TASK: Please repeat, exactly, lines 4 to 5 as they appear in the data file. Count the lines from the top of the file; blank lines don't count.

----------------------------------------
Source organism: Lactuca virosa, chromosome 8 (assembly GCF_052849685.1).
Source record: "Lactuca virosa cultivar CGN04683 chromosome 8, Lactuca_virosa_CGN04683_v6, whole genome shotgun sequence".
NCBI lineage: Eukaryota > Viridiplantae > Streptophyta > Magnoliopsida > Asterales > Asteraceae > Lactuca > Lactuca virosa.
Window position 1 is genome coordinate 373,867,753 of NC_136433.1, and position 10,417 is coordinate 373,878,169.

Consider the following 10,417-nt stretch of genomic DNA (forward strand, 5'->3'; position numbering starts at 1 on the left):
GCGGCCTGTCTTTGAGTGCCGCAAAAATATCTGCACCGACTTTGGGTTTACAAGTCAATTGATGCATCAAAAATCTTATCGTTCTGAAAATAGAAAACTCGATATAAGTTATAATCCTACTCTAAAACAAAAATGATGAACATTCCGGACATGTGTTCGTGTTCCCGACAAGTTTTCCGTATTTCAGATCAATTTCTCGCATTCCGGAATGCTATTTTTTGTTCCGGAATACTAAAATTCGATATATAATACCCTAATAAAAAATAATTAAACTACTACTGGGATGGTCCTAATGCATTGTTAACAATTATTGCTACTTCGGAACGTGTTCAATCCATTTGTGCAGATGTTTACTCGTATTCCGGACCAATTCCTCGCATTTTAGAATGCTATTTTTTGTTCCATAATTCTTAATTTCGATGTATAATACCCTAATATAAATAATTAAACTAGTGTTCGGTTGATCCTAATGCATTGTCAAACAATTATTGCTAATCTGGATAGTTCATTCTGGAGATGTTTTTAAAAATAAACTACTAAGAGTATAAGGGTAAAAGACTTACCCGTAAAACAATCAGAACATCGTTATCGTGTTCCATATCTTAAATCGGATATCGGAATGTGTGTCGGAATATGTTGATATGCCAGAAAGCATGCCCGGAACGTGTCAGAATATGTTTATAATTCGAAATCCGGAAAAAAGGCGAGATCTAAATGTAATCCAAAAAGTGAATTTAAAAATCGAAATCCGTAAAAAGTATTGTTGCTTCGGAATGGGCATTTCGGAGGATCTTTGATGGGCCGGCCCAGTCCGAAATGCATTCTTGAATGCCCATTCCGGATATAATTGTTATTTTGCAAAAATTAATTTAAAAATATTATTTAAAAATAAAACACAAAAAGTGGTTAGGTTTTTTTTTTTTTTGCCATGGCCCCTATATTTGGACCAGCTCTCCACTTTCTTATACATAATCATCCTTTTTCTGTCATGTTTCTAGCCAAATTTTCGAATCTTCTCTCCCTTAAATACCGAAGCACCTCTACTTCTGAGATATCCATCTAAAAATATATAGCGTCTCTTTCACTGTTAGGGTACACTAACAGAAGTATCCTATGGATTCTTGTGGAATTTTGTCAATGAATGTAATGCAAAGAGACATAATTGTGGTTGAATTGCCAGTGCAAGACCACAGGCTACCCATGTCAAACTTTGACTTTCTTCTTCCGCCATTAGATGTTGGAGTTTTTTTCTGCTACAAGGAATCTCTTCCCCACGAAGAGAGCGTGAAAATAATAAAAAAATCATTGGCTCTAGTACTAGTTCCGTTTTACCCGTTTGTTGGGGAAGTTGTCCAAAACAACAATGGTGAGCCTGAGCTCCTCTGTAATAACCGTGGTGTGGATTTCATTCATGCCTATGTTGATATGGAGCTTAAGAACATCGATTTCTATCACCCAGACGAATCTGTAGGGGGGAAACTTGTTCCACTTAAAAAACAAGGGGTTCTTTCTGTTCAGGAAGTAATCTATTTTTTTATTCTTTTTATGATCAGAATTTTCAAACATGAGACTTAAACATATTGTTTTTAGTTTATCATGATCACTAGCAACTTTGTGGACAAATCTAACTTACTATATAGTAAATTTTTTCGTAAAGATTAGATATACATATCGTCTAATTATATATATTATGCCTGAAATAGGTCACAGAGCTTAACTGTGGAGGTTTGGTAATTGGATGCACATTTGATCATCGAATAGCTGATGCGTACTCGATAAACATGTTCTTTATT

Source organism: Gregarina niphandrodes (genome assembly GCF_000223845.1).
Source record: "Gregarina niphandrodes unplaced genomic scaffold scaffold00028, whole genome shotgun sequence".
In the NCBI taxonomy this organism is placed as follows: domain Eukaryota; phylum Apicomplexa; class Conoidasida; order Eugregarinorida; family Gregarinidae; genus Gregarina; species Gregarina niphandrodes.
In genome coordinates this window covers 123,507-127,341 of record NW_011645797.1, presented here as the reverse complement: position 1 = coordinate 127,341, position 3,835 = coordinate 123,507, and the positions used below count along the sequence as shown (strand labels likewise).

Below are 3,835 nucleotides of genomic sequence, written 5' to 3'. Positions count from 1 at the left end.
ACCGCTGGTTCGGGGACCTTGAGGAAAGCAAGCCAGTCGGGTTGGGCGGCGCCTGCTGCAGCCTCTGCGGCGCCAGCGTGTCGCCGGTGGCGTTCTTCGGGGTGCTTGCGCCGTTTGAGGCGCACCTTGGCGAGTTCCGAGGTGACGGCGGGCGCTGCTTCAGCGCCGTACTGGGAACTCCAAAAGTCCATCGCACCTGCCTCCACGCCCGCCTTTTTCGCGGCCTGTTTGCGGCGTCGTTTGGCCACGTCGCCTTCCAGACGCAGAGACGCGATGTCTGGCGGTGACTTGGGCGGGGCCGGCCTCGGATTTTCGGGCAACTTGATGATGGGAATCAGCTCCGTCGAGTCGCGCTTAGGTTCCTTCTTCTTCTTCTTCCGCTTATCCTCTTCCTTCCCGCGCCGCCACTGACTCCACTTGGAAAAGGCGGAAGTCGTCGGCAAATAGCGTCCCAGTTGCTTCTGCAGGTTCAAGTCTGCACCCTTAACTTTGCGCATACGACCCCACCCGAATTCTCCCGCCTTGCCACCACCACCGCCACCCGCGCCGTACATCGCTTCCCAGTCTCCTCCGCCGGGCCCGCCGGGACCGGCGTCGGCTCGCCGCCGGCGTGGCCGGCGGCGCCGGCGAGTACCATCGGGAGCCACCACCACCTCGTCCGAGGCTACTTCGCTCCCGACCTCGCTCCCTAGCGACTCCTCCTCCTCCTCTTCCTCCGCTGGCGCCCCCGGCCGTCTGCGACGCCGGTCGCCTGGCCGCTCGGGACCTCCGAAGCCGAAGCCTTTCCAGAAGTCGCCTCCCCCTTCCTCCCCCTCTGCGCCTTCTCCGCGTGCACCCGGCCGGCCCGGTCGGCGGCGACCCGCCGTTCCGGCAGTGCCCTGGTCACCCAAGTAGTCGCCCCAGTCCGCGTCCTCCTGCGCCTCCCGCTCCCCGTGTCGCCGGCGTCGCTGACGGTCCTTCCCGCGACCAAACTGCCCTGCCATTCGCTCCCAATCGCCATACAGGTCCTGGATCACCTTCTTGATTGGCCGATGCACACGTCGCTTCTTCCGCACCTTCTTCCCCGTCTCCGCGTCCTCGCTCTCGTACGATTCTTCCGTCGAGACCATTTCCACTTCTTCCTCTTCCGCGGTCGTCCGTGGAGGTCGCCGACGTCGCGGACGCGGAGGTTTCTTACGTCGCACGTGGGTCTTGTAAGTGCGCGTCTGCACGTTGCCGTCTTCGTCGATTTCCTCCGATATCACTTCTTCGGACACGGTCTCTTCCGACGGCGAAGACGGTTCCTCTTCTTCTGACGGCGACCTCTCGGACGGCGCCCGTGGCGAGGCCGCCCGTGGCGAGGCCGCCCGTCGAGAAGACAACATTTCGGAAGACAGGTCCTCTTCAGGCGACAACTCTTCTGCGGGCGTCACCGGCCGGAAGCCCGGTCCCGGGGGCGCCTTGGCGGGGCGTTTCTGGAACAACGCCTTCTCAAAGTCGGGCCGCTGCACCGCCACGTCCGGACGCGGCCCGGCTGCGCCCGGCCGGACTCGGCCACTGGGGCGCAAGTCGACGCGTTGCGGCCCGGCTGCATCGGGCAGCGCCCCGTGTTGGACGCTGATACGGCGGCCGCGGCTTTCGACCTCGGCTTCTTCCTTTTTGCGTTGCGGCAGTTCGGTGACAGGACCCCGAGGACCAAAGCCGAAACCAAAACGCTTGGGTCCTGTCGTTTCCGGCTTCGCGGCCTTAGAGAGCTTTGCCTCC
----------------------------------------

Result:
Window position 1 is genome coordinate 373,867,753 of NC_136433.1, and position 10,417 is coordinate 373,878,169.

Consider the following 10,417-nt stretch of genomic DNA (forward strand, 5'->3'; position numbering starts at 1 on the left):